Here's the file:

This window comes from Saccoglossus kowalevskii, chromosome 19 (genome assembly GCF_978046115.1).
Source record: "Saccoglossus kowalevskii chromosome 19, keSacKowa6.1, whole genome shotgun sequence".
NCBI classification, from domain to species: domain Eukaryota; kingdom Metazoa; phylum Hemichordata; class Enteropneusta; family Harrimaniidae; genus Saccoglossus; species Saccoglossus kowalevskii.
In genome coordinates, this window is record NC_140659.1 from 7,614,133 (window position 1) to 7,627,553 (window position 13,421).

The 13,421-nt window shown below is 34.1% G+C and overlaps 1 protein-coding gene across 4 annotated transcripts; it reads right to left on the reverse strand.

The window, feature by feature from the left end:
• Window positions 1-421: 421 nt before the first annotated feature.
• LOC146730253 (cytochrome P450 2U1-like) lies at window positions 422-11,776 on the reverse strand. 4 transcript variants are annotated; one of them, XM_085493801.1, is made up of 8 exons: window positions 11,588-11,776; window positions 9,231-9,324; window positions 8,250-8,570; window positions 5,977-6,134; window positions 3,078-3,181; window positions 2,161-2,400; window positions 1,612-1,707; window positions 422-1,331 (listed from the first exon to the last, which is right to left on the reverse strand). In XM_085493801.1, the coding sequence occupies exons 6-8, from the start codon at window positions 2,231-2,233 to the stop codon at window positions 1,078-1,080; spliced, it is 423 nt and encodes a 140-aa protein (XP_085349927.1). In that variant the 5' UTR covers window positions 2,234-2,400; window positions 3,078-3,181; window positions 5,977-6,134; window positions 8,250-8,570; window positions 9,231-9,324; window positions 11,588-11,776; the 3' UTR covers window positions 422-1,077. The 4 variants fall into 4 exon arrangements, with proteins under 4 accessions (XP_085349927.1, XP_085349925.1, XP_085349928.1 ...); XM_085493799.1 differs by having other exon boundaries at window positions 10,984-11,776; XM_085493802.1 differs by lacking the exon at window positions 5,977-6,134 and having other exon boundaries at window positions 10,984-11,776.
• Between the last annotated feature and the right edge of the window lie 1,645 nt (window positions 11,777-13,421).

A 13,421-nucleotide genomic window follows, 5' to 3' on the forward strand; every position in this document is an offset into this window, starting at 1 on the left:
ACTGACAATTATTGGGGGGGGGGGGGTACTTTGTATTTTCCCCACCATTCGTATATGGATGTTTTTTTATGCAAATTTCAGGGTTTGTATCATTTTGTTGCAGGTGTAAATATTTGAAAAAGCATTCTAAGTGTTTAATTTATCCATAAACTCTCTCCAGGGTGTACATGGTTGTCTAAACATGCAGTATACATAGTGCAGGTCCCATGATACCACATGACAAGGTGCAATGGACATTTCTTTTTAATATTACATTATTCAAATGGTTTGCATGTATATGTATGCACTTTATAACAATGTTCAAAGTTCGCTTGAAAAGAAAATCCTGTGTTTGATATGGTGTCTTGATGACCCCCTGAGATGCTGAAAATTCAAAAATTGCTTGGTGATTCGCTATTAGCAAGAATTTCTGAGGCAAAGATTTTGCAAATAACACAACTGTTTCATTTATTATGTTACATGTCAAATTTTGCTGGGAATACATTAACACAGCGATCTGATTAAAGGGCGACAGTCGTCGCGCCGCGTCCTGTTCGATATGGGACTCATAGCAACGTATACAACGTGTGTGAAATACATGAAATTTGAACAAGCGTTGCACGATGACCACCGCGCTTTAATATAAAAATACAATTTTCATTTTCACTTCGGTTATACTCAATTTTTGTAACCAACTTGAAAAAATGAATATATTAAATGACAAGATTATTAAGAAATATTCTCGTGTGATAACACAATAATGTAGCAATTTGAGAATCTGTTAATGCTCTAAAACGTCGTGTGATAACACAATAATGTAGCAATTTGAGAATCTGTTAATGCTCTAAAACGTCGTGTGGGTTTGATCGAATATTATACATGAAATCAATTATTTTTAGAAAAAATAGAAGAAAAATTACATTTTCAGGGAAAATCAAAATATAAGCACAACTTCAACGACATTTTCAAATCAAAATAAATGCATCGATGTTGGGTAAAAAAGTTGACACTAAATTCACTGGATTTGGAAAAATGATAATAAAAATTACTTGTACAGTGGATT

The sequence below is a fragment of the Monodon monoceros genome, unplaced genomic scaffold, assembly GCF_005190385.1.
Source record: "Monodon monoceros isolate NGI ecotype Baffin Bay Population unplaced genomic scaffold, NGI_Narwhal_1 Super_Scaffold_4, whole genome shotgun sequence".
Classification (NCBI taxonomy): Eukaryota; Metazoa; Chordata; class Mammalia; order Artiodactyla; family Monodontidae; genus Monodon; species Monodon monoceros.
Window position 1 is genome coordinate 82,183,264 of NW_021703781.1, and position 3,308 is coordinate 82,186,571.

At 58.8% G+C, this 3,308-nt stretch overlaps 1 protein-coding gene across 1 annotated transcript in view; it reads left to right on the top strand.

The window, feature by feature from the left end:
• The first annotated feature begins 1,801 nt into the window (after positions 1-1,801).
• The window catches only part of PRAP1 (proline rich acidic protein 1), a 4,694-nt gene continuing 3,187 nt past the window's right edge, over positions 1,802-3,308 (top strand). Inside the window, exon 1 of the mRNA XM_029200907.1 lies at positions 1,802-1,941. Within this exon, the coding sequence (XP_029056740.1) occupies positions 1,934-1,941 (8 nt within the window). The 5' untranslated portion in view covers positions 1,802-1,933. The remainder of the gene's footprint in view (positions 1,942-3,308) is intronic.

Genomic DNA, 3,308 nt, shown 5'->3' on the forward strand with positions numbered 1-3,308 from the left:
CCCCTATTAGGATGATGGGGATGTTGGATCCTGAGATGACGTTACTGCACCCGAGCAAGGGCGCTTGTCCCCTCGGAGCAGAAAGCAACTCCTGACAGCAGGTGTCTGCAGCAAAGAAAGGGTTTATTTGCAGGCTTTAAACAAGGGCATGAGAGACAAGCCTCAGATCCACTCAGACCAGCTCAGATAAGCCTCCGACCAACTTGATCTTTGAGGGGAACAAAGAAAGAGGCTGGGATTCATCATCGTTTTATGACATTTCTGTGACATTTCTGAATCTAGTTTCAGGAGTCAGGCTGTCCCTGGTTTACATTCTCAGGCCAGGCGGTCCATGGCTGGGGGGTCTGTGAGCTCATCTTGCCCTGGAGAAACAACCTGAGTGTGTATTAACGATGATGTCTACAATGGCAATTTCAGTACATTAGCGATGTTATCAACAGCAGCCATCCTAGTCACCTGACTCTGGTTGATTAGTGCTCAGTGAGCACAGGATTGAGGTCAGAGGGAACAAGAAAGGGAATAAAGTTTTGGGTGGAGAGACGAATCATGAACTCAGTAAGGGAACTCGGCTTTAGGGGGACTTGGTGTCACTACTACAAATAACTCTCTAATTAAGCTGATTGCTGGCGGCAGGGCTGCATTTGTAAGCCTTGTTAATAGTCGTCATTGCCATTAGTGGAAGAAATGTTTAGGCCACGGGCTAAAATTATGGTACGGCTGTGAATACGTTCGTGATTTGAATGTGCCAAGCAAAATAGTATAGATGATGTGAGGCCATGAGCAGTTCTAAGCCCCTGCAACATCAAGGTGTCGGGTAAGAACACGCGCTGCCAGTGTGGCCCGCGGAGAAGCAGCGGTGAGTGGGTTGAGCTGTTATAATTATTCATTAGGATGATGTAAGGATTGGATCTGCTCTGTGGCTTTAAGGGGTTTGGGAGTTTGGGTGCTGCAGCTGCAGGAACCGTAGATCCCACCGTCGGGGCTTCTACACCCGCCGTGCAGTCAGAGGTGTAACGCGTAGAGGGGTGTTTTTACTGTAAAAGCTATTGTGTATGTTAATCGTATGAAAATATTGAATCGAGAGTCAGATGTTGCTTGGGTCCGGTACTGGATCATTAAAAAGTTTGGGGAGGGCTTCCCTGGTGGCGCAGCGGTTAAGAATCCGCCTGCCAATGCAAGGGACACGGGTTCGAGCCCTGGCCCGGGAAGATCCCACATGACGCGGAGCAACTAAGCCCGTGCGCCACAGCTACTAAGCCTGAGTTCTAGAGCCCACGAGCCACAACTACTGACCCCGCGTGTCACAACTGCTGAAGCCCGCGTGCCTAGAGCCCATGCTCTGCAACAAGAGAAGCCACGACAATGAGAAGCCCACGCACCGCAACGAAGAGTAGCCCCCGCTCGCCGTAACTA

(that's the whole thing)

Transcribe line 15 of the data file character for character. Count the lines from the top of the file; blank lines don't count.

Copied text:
Window position 1 is genome coordinate 82,183,264 of NW_021703781.1, and position 3,308 is coordinate 82,186,571.